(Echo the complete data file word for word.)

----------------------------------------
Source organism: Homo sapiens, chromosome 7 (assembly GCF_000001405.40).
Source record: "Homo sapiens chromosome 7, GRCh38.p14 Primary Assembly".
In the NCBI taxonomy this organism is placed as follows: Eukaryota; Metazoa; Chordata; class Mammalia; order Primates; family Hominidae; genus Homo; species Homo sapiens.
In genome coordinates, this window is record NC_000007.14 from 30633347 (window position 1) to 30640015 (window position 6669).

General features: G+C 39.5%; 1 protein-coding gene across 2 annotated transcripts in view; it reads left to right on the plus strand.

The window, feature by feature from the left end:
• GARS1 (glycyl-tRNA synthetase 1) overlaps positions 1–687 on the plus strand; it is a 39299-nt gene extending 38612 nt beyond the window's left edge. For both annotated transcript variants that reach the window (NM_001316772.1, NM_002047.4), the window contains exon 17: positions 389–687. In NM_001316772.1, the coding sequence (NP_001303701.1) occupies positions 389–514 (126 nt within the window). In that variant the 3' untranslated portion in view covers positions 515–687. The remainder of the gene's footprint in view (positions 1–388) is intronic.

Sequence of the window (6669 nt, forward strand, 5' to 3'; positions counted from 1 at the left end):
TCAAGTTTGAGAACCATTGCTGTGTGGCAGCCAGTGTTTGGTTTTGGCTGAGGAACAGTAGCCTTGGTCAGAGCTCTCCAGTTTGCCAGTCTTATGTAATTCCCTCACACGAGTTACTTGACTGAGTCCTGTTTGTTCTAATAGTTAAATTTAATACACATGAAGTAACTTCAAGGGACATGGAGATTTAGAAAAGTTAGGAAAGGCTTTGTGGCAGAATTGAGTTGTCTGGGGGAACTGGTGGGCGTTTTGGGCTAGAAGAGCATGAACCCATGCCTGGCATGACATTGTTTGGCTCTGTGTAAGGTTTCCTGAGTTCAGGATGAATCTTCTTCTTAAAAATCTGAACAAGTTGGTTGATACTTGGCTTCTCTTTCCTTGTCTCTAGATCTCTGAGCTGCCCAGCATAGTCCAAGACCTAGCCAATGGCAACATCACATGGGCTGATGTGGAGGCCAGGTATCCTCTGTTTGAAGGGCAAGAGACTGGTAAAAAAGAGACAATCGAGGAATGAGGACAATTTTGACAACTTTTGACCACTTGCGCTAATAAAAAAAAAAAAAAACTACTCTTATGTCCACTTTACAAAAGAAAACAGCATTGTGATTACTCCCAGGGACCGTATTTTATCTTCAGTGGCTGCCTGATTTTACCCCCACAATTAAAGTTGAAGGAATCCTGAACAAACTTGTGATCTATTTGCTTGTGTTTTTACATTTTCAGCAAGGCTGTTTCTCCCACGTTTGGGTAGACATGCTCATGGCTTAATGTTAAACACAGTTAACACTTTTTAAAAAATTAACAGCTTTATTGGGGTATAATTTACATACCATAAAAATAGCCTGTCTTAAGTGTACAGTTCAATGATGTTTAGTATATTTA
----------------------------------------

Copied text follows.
Source organism: Homo sapiens, chromosome 7 (assembly GCF_000001405.40).
Source record: "Homo sapiens chromosome 7, GRCh38.p14 Primary Assembly".
In the NCBI taxonomy this organism is placed as follows: Eukaryota; Metazoa; Chordata; class Mammalia; order Primates; family Hominidae; genus Homo; species Homo sapiens.
In genome coordinates, this window is record NC_000007.14 from 30633347 (window position 1) to 30640015 (window position 6669).

General features: G+C 39.5%; 1 protein-coding gene across 2 annotated transcripts in view; it reads left to right on the plus strand.

The window, feature by feature from the left end:
• GARS1 (glycyl-tRNA synthetase 1) overlaps positions 1–687 on the plus strand; it is a 39299-nt gene extending 38612 nt beyond the window's left edge. For both annotated transcript variants that reach the window (NM_001316772.1, NM_002047.4), the window contains exon 17: positions 389–687. In NM_001316772.1, the coding sequence (NP_001303701.1) occupies positions 389–514 (126 nt within the window). In that variant the 3' untranslated portion in view covers positions 515–687. The remainder of the gene's footprint in view (positions 1–388) is intronic.

Sequence of the window (6669 nt, forward strand, 5' to 3'; positions counted from 1 at the left end):
TCAAGTTTGAGAACCATTGCTGTGTGGCAGCCAGTGTTTGGTTTTGGCTGAGGAACAGTAGCCTTGGTCAGAGCTCTCCAGTTTGCCAGTCTTATGTAATTCCCTCACACGAGTTACTTGACTGAGTCCTGTTTGTTCTAATAGTTAAATTTAATACACATGAAGTAACTTCAAGGGACATGGAGATTTAGAAAAGTTAGGAAAGGCTTTGTGGCAGAATTGAGTTGTCTGGGGGAACTGGTGGGCGTTTTGGGCTAGAAGAGCATGAACCCATGCCTGGCATGACATTGTTTGGCTCTGTGTAAGGTTTCCTGAGTTCAGGATGAATCTTCTTCTTAAAAATCTGAACAAGTTGGTTGATACTTGGCTTCTCTTTCCTTGTCTCTAGATCTCTGAGCTGCCCAGCATAGTCCAAGACCTAGCCAATGGCAACATCACATGGGCTGATGTGGAGGCCAGGTATCCTCTGTTTGAAGGGCAAGAGACTGGTAAAAAAGAGACAATCGAGGAATGAGGACAATTTTGACAACTTTTGACCACTTGCGCTAATAAAAAAAAAAAAAAACTACTCTTATGTCCACTTTACAAAAGAAAACAGCATTGTGATTACTCCCAGGGACCGTATTTTATCTTCAGTGGCTGCCTGATTTTACCCCCACAATTAAAGTTGAAGGAATCCTGAACAAACTTGTGATCTATTTGCTTGTGTTTTTACATTTTCAGCAAGGCTGTTTCTCCCACGTTTGGGTAGACATGCTCATGGCTTAATGTTAAACACAGTTAACACTTTTTAAAAAATTAACAGCTTTATTGGGGTATAATTTACATACCATAAAAATAGCCTGTCTTAAGTGTACAGTTCAATGATGTTTAGTATATTTA